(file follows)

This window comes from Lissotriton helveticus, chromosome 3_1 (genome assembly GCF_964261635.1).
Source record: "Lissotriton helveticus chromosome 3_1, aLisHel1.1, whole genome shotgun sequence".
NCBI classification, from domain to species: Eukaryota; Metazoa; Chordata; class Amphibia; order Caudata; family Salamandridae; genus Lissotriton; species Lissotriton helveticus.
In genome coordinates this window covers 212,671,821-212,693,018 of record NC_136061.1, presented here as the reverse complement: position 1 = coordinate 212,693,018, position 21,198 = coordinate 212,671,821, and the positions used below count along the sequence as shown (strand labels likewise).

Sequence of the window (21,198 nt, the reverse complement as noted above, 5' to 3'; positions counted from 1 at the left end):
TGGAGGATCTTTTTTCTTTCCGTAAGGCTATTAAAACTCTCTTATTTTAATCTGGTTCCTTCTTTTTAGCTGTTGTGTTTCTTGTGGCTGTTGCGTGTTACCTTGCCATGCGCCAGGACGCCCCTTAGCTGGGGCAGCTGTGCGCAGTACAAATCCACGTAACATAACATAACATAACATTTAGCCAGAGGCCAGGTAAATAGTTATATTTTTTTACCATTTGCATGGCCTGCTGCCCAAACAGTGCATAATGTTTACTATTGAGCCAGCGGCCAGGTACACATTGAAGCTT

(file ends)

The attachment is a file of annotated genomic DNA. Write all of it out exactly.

This window comes from Lissotriton helveticus, chromosome 3_1 (genome assembly GCF_964261635.1).
Source record: "Lissotriton helveticus chromosome 3_1, aLisHel1.1, whole genome shotgun sequence".
NCBI classification, from domain to species: Eukaryota; Metazoa; Chordata; class Amphibia; order Caudata; family Salamandridae; genus Lissotriton; species Lissotriton helveticus.
In genome coordinates this window covers 212,671,821-212,693,018 of record NC_136061.1, presented here as the reverse complement: position 1 = coordinate 212,693,018, position 21,198 = coordinate 212,671,821, and the positions used below count along the sequence as shown (strand labels likewise).

Sequence of the window (21,198 nt, the reverse complement as noted above, 5' to 3'; positions counted from 1 at the left end):
TGGAGGATCTTTTTTCTTTCCGTAAGGCTATTAAAACTCTCTTATTTTAATCTGGTTCCTTCTTTTTAGCTGTTGTGTTTCTTGTGGCTGTTGCGTGTTACCTTGCCATGCGCCAGGACGCCCCTTAGCTGGGGCAGCTGTGCGCAGTACAAATCCACGTAACATAACATAACATAACATTTAGCCAGAGGCCAGGTAAATAGTTATATTTTTTTACCATTTGCATGGCCTGCTGCCCAAACAGTGCATAATGTTTACTATTGAGCCAGCGGCCAGGTACACATTGAAGCTT